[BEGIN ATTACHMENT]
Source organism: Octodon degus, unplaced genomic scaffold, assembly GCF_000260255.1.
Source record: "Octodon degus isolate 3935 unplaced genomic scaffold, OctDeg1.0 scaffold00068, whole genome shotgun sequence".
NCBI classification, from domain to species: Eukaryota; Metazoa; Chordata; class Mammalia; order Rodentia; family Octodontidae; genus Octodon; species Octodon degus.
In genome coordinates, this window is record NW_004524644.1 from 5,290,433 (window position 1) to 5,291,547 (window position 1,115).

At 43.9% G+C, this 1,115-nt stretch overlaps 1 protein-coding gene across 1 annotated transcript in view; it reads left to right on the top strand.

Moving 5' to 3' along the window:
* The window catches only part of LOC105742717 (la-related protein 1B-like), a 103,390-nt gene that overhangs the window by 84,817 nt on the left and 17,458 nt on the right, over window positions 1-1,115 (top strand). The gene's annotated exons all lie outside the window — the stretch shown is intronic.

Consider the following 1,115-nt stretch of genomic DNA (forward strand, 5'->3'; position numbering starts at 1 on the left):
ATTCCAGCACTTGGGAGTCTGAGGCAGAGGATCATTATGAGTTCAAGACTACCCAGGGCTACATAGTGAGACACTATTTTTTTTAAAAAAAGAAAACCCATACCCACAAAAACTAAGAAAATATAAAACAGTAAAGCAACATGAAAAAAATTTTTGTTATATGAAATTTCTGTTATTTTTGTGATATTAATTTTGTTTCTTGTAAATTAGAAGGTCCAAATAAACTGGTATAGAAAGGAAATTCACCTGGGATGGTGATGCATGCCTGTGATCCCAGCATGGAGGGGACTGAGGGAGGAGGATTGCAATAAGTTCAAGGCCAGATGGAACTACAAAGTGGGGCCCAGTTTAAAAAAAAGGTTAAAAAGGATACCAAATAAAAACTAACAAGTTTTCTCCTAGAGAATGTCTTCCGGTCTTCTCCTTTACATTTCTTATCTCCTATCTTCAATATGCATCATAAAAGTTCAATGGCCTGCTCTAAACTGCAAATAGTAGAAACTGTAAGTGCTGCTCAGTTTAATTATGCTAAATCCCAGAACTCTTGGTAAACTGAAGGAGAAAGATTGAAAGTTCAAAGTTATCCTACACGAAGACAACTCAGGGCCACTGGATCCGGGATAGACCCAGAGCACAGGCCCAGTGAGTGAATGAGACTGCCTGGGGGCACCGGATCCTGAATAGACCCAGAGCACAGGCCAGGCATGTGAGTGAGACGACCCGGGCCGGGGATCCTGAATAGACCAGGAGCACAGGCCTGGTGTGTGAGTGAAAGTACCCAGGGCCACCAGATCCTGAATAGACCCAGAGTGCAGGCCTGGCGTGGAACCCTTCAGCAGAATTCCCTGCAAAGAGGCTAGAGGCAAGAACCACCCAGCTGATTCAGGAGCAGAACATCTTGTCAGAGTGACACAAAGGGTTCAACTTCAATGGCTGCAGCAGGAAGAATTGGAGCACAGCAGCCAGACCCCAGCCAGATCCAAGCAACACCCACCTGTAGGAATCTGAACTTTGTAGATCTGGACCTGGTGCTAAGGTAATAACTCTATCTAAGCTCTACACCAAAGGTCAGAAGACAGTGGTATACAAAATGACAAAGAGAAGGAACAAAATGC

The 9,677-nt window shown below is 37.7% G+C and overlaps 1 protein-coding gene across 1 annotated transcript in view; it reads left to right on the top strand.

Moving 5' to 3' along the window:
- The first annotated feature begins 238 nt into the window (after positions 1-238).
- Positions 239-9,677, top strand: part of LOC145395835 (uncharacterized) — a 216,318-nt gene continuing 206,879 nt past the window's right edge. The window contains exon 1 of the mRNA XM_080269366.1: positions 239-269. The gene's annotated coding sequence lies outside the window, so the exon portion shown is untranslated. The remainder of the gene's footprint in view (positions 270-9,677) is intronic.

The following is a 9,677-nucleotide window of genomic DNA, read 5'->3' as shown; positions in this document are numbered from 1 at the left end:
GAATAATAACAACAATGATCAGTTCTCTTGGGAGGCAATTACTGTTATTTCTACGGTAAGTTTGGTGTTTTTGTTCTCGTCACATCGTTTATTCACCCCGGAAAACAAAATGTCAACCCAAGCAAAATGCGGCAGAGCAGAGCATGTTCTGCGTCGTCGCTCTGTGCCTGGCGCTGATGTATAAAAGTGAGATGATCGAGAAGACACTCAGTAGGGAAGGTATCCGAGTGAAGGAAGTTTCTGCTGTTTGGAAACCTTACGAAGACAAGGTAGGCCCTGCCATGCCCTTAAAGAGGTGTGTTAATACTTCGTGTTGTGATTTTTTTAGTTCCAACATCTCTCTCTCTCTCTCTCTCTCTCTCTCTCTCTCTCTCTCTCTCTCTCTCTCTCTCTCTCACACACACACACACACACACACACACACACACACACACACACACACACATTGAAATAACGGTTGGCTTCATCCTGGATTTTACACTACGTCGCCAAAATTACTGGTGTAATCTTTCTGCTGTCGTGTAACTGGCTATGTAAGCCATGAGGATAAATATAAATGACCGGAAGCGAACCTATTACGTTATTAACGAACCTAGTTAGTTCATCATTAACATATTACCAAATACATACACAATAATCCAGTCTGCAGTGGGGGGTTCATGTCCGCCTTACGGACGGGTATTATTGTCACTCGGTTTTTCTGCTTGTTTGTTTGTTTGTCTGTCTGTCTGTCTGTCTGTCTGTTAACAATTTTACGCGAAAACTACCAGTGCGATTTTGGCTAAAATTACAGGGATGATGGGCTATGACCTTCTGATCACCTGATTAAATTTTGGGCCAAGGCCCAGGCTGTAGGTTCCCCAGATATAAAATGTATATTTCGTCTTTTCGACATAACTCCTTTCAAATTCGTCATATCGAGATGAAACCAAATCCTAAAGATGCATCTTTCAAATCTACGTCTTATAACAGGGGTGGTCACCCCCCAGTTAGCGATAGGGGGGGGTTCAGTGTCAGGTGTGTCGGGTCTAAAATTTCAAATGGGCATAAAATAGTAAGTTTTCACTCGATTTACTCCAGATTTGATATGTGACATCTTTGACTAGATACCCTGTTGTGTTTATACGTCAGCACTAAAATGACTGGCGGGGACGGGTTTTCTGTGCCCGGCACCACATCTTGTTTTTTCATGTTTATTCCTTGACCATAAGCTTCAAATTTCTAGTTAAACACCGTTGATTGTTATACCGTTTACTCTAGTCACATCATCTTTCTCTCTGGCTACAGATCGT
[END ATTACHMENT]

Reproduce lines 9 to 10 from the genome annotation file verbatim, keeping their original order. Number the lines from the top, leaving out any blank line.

ATTCCAGCACTTGGGAGTCTGAGGCAGAGGATCATTATGAGTTCAAGACTACCCAGGGCTACATAGTGAGACACTATTTTTTTTAAAAAAAGAAAACCCATACCCACAAAAACTAAGAAAATATAAAACAGTAAAGCAACATGAAAAAAATTTTTGTTATATGAAATTTCTGTTATTTTTGTGATATTAATTTTGTTTCTTGTAAATTAGAAGGTCCAAATAAACTGGTATAGAAAGGAAATTCACCTGGGATGGTGATGCATGCCTGTGATCCCAGCATGGAGGGGACTGAGGGAGGAGGATTGCAATAAGTTCAAGGCCAGATGGAACTACAAAGTGGGGCCCAGTTTAAAAAAAAGGTTAAAAAGGATACCAAATAAAAACTAACAAGTTTTCTCCTAGAGAATGTCTTCCGGTCTTCTCCTTTACATTTCTTATCTCCTATCTTCAATATGCATCATAAAAGTTCAATGGCCTGCTCTAAACTGCAAATAGTAGAAACTGTAAGTGCTGCTCAGTTTAATTATGCTAAATCCCAGAACTCTTGGTAAACTGAAGGAGAAAGATTGAAAGTTCAAAGTTATCCTACACGAAGACAACTCAGGGCCACTGGATCCGGGATAGACCCAGAGCACAGGCCCAGTGAGTGAATGAGACTGCCTGGGGGCACCGGATCCTGAATAGACCCAGAGCACAGGCCAGGCATGTGAGTGAGACGACCCGGGCCGGGGATCCTGAATAGACCAGGAGCACAGGCCTGGTGTGTGAGTGAAAGTACCCAGGGCCACCAGATCCTGAATAGACCCAGAGTGCAGGCCTGGCGTGGAACCCTTCAGCAGAATTCCCTGCAAAGAGGCTAGAGGCAAGAACCACCCAGCTGATTCAGGAGCAGAACATCTTGTCAGAGTGACACAAAGGGTTCAACTTCAATGGCTGCAGCAGGAAGAATTGGAGCACAGCAGCCAGACCCCAGCCAGATCCAAGCAACACCCACCTGTAGGAATCTGAACTTTGTAGATCTGGACCTGGTGCTAAGGTAATAACTCTATCTAAGCTCTACACCAAAGGTCAGAAGACAGTGGTATACAAAATGACAAAGAGAAGGAACAAAATGC

The 9,677-nt window shown below is 37.7% G+C and overlaps 1 protein-coding gene across 1 annotated transcript in view; it reads left to right on the top strand.